Interesting scientific back-up for how and why natural outdoor settings are beneficial for us humans — reducing our pent-up stress AND improving our cognitive functioning. Moreover, Attention Restoration Theory (ART) proposes that exposure to nature's greenery — even a view of trees and landscape from a school window — helps students tagged with Attention Deficit Disorder.
The theory describes two basic types of attention: directed and involuntary.
Directed attention is what we draw upon for focused concentration, screening out some external stimuli (distractions) in service to accomplishing specific (directed) tasks.
Involuntary attention is more expanded and open with awareness covering a wide spectrum. This kind of attention also has us be more responsive to our environment, perfect for long strolls in the grand diversity of nature.
Directed attention requires effort. Involuntary attention is effortless, natural, more relaxed. Thus, directed attention ultimately leads to fatigue while Involuntary attention rests our brain, restoring its capacity for further directed, focused attention.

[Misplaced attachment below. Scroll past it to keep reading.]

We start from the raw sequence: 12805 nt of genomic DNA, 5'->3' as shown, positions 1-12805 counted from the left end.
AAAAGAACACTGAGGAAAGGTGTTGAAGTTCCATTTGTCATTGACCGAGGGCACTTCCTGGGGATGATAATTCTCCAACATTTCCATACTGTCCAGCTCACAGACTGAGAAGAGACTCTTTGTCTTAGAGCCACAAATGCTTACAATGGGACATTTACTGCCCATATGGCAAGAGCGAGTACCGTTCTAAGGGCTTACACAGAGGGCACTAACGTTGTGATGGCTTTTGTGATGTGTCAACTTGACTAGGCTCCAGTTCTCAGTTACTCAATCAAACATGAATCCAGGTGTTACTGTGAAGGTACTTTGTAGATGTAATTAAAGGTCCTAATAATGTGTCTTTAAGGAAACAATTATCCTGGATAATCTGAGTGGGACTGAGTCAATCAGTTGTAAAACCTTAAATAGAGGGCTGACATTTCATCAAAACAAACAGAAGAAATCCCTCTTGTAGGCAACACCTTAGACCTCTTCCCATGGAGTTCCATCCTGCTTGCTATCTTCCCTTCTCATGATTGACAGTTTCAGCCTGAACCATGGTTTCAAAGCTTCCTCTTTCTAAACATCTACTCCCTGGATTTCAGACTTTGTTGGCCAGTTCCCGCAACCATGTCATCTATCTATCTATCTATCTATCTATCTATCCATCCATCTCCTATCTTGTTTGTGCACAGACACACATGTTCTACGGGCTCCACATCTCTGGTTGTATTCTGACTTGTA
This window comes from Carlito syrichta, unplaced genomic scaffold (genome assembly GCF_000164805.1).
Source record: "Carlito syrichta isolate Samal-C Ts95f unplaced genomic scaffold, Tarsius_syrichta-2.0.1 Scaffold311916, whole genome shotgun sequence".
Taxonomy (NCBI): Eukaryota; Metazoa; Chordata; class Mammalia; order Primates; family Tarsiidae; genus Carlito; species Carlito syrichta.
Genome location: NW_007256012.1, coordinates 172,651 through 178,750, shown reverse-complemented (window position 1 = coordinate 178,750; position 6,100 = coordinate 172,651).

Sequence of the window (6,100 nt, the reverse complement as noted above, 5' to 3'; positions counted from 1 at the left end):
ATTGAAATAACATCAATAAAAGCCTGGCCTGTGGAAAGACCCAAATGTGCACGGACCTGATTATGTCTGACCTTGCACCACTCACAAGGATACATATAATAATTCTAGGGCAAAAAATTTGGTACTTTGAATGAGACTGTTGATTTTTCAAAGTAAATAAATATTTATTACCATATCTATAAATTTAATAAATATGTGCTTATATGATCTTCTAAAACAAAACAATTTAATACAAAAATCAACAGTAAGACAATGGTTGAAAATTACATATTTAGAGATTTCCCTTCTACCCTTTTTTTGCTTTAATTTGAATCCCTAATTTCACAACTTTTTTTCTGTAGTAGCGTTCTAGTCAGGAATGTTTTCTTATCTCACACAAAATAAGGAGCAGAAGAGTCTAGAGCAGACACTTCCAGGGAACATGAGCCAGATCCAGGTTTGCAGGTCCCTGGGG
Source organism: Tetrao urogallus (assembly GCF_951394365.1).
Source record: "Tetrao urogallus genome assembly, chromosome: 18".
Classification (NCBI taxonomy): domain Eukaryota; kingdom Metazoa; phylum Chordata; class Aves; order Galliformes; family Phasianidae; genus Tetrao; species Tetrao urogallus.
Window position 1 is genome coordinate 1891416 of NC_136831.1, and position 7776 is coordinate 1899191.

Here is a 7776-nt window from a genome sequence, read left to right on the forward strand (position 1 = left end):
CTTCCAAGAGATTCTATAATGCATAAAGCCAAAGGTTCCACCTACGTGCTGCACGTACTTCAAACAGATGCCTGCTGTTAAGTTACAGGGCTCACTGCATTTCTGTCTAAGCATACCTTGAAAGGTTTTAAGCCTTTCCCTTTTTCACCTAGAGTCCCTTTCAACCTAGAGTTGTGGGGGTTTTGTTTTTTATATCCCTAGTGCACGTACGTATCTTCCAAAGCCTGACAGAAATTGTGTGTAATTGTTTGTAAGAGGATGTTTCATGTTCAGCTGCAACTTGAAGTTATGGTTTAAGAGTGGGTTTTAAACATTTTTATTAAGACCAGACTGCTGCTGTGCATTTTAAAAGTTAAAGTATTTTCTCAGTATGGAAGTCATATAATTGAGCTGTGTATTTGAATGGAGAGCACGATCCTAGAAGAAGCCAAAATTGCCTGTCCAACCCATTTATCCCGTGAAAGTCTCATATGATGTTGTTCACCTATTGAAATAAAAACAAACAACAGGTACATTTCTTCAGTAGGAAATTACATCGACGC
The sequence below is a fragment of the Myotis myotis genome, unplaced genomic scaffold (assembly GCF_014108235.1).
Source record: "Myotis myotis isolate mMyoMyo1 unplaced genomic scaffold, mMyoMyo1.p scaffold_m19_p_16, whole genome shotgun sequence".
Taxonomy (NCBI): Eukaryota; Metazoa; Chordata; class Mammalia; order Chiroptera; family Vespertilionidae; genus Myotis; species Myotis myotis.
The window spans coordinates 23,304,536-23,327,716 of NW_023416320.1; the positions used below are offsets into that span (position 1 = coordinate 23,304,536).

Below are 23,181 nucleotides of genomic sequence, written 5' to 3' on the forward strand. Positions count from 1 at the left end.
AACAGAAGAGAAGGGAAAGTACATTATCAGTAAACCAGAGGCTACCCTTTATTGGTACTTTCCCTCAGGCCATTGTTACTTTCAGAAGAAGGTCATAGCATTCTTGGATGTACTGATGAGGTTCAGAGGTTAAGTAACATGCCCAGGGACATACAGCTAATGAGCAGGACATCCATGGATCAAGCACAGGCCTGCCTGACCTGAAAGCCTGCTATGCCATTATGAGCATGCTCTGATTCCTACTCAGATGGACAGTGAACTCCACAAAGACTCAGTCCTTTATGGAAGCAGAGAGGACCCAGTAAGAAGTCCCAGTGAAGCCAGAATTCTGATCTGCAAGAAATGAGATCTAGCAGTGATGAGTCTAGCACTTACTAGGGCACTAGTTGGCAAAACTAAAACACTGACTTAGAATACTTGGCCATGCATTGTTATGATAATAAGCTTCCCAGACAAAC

This is more supportive documentation that students learn better (and we can add that employees work better) when given ample time in natural settings.
Here is a link for further information: a New York Times health blog article
that sites Andrea Fabor Taylor's research. Exposure to nature's greenery helps those with ADHD and anyone who ever experiences brain fatigue!
For me, this is obvious common sense, but I love it when researchers go to work to prove what our natural wisdom has known all along. Nature is good for us! But perhaps the theory helps relieve any guilt for taking time out to leisurely watch shifting cloud formations in the wide open sky as we amble up a meandering wooded path — while pressing work in need of accomplishment lies in wait on our desk. We'll get to it later when we are more rested, refreshed, and restored.
Now I need to get outdoors and restore my brain after this hyper focused discussion-posting. :-)